Adopting a Retired Military Dog
- Adopting a Retired Military Dog
- Do I have enough room in my home to adopt a retired military dog?
- How much care and attention can I provide a dog?
- Who else lives in my home that might not be compatible with a new dog?
- Adoption criteria
- Adoption checks will include:
- The Challenge for a Former Military Dog
Military dogs have fought alongside man for centuries, going as far back as the Roman Empire.
In the United States, the first official use of dogs in the US military dates back to the Second Seminole War, which started in 1835. They were then still subsequently used in the Civil War around thirty years later.
Still used almost 200 years later, these animals play a vital part in keeping our country safe.
Usually, German Shepherd breeds (though Dobermans are just as likely), these dogs, once the missions are complete, these dogs are ready to go in search of a new home.
MWD (Military Working Dog) is the term used when referring to retired dogs that have served in the forces.
These furry heroes usually retire due to age though health complications that would affect the ability of the animal to perform its duty may also be at play.
When accessing if a military dog is right for you, asking yourself the following questions can be useful:
Do I have enough room in my home to adopt a retired military dog?
Sometimes, people with the best intentions want to welcome a dog into their family, but do not have the adequate space needed for an active dog.
According to Veterinarian Dr. Kathryn Primm, “Opportunities for active and social play provide a mental and physical outlet for dogs.” It is essential that dogs have a large enough area to get physical exercise as this impacts them both physically and mentally.
How much care and attention can I provide a dog?
Dogs need attention even more than humans do.
Pack animals by evolution, social interaction with humans is a monumental factor to a dog’s health. Likewise, if you are looking to adopt a service animal, know physical ailments may be present, especially in older dogs.
One thing to note is that once a dog is retired from its duties and adopted, it is up to the owner to pay the medical expenses.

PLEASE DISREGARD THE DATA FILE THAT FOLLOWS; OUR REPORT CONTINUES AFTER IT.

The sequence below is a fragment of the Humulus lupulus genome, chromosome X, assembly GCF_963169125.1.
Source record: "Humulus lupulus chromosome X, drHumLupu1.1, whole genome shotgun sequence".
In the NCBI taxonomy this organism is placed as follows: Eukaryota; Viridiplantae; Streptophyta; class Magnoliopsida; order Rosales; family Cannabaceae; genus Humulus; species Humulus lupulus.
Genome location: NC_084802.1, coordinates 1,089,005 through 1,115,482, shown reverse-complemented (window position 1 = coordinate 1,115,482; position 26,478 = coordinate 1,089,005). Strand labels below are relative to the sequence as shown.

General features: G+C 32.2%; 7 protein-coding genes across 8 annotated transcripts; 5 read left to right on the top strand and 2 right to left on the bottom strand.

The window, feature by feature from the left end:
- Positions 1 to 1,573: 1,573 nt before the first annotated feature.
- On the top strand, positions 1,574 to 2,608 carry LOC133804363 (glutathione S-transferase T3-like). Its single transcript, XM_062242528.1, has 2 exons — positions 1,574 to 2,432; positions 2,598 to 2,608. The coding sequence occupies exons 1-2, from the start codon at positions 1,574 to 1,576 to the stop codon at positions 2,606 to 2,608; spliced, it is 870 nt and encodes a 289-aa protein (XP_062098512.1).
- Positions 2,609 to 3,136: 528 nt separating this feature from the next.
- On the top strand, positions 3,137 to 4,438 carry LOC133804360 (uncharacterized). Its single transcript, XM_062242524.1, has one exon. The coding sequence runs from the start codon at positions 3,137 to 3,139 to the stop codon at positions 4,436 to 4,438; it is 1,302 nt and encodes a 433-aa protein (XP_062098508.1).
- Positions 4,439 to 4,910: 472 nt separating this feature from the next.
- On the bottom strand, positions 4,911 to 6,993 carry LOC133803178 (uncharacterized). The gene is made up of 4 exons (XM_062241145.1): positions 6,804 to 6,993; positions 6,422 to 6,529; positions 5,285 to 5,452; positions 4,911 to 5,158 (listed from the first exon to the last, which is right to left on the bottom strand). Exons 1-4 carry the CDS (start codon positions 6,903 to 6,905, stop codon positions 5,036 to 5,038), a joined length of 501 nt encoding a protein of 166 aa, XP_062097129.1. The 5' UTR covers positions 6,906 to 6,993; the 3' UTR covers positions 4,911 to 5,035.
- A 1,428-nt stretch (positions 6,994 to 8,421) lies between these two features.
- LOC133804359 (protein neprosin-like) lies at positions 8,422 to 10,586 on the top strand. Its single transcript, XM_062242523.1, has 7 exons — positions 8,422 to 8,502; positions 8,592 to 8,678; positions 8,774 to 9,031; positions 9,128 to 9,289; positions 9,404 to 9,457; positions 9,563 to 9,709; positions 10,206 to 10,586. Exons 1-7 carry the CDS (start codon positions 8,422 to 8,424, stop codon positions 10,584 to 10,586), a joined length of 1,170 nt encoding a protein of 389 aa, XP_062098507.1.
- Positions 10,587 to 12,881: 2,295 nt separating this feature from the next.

Not only do these animals need attention but also an owner who has the financial means of being able to take care of them.
Who else lives in my home that might not be compatible with a new dog?
While most retired service dogs do not differ from any other dog one could adopt, making sure everyone in your home is compatible with your pooch’s personality is essential.
For instance, big dogs and small children sometimes do not match well because the dog could easily injure the child, even when it was not intending to.
If you decided to adopt a retired military dog, there are some requirements that need to be met as you will have some obligations and responsibilities.
For example, they should not work as a service dog under any circumstances.
Another example: Veterans and handlers get priority, then law enforcement and civilians are third in the line.
According to US War Dogs, 90% of the retired military dogs are adopted by Handlers.
Adoption checks will include:
- Your local vet will be contacted to verify if you take proper medical care of your pets.
- Your residence meets some specific standards required to adopt a former military dog. (Age of children if you have one, the number of pets, etc)
- The time you will have to share with your dog, usually what is reviewed is if your work schedule and your work/lifestyle are balanced.
- You can afford the transportation fee to bring/deliver your dog home.
The Challenge for a Former Military Dog
Former military dogs need help to adapt to the civilian life, this i the factor why the home checks are extensive.
Remember, all their lives was training, combat and not exposure to experiences other dogs live daily other than military activities.
For example, explosion detection, search, and rescue are not activities that a regular dog experience into normal life.
Some former military dogs suffer from PTSD-like symptoms and may need help calming down.
Maybe a former military dog may have excellent obedience skills but still do not understand how to play or how to react to small things like the knock of a door or the petting of a child.
Some of these dogs may have severe separation anxiety or be involuntarily abused. Anxiety or PTSD can manifest in unexpected violent behavior like biting.
It will take time and patience but these are the sacrifices that people have to be ready to make to adopt a former military dog.
The average waiting time for an interview to adopt a former military dog is around 6 months.
As the most common breeds are Labrador, German Sheppard, Belgian Malinois, Doberman and some mixed breeds between1-13 years old, there is no option to choose a particular dog.
All dogs are evaluated and classified into 3 categories before be available for adoption:
- Dogs for civilian families.
- Dogs for dog trainers, behaviorists and for veterans.
- Dogs only for law enforcement or training new military dogs.
You will need to need to be patient and realize that there are hundreds of applications processed every month, but remember, Adopting a former military dog you’re doing a good thing